These personalities can be extremely judgmental and may turn rabid when confronted, sending waves of anxiety across the office. Ranting supervisors and other rageaholics are so frequently listed that "the office bully" is now a cliché (9,10). This is what many workers fear, and they begin to sprout everyday symptoms: chronic fatigue, suspiciousness, depression (11). These bullies are devastating to company morale. (We may try the nice middle-class term, anxiety. But anxiety is fear about the future.) Cubicle workers patch their emotions together to get through the day.
In their book Driving Fear Out of the Workplace, Ryan and Oestreich further explain this is difficult to change because the perpetrators are often hard-to-replace specialists. They are often extremely competitive personalities, interpreting every successful intimidation as a personal win (12).
So why do workers go back?
The simple answer is, we owe.
It turns out that the average American is also about $8,500 in debt (aside from mortgage--mostly on credit cards), and if payments are late, interest charges up to 30% are common, but many states have no usury laws, so credit card companies can charge what the market will bear. A debt can grow by leaps. Bankruptcy laws have recently been changed, so now there is little or no escape; lenders can pursue debtors for life. Many credit card holders get on a financial treadmill that requires them to make ever larger monthly payments to keep themselves solvent. Eventually we are up to our nostrils in obligation.
If you fall behind on your debt payments, you'll meet another bully, the debt collector. From distant phones which nobody can trace, these unblinking intimidators wait until you get home and then call you persistently to make sure you never forget about the money you owe. Legally or illegally, they threaten criminal charges, garnishment, property confiscation, or revealing your purchases to your boss and relatives (13). About half of Americans say they worry about debt, and 2 in 10 say they worry about debt most or all of the time (14).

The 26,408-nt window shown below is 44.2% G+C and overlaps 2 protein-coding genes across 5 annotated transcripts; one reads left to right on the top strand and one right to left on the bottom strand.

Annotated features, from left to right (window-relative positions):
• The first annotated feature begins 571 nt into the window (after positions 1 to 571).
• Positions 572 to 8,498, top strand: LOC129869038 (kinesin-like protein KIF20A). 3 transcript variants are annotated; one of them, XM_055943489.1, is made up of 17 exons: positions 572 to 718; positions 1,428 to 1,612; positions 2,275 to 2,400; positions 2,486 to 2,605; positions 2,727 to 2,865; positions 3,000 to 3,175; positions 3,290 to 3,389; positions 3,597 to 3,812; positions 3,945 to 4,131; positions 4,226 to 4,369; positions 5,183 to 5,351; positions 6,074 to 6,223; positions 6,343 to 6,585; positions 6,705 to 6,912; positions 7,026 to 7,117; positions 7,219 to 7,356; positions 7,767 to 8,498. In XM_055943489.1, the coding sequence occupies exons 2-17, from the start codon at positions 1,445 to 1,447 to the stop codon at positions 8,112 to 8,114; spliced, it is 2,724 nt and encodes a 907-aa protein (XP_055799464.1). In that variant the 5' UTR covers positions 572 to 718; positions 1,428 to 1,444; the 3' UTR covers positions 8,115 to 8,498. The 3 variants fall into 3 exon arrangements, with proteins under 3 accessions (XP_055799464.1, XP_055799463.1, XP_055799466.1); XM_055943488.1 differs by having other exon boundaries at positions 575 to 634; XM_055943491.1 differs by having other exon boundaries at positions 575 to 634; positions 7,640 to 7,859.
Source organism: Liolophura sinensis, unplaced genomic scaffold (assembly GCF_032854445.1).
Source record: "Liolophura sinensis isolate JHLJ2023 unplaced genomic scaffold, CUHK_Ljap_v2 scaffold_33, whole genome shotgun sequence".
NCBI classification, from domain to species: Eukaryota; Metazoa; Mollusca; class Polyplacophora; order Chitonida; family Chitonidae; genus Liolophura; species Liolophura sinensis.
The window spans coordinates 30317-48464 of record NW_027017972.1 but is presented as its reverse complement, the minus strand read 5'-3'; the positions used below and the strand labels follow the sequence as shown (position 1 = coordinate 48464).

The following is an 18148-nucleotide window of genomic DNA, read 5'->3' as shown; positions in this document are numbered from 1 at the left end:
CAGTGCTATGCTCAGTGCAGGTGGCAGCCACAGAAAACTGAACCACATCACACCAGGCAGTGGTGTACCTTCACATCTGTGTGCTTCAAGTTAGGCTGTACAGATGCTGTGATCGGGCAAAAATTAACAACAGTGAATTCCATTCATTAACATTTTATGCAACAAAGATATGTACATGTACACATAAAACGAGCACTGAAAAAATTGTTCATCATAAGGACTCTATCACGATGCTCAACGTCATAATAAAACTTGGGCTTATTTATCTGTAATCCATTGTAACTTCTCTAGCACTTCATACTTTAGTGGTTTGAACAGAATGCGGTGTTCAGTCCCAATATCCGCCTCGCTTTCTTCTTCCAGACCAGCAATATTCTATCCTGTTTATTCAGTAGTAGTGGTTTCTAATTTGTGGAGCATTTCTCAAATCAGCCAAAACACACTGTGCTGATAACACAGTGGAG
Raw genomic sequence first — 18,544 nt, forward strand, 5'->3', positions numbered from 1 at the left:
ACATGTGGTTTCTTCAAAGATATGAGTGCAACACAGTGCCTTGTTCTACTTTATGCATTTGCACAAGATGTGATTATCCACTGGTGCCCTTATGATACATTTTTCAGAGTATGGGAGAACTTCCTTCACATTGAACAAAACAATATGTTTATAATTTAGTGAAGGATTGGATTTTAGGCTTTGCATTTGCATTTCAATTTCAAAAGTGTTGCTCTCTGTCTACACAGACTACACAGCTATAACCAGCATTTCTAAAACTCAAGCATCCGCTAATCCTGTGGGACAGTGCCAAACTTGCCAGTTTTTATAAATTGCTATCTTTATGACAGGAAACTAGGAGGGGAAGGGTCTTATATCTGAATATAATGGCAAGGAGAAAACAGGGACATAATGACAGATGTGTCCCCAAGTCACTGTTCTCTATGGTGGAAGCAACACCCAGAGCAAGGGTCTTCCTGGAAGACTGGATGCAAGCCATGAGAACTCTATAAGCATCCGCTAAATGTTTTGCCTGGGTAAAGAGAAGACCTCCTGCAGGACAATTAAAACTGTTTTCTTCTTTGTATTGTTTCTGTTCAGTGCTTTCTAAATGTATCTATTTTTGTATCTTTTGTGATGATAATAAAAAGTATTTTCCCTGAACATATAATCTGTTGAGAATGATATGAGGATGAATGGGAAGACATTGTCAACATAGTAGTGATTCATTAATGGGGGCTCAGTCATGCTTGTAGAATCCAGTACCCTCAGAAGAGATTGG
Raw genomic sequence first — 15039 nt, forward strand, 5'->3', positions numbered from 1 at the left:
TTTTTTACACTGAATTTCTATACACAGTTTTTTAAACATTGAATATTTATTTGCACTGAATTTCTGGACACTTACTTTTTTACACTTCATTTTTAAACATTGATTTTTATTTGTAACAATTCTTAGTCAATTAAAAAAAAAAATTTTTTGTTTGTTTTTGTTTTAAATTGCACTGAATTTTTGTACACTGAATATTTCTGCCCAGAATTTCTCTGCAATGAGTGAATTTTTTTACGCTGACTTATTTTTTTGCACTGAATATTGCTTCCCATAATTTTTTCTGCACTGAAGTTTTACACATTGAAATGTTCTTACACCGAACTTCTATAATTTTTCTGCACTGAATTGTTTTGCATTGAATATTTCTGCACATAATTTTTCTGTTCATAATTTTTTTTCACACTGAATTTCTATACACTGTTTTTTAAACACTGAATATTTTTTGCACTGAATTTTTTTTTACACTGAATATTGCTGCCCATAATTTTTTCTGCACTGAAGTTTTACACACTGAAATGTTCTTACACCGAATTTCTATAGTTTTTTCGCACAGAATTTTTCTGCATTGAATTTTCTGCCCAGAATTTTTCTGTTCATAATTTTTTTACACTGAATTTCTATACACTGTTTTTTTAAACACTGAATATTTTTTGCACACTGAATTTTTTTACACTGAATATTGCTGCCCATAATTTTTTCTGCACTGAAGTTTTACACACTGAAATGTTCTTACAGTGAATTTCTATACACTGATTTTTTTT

Debt payments are a scourge.
Back at work, the manager understands. In 1960 Douglas McGregor wrote a book The Human Side of Enterprise detailing two different management styles. The more common (especially in bigger companies) he dubbed "Theory X," a theory managers carry around in their heads: that humans inherently dislike work, and they have to be threatened and coerced. These managers openly use a hard, punishing style to get people to produce; they also believe people like being controlled. (Theory Y bosses are convinced people are naturally happy and creative, and that job satisfaction is a motivator)(15). Theory X supervisors are very common. They can induce saturnine hopelessness in the easiest of jobs.
From intimidation at work, to debt fears at home, and back again. People bear these fears in an ancient silence born of shame, believing they are failures in a system which otherwise seems free and open because everybody else on TV looks like they're having a good time.
Some Americans are making good money on the job, but at the other end, according to a Pew Survey, roughly 20% of people say they have insufficient funds to buy needed clothing and food (16). Many people are worried about losing their jobs (60% see a job scarcity, with so many jobs going overseas (17)).
So we can add to the catalog of fears another type, the fear of consequences. "What would happen if?" I'm guessing most people in debt have let their minds stray over the changes of scenery that would ensue if they lost their jobs, lost their credit, lost the car, wound up in court, lost the house, etc. - all the more possible if they have divorce stresses, support payments, large medical costs, or are in a legal suit.
The manager understands. Which is why he can act with impunity.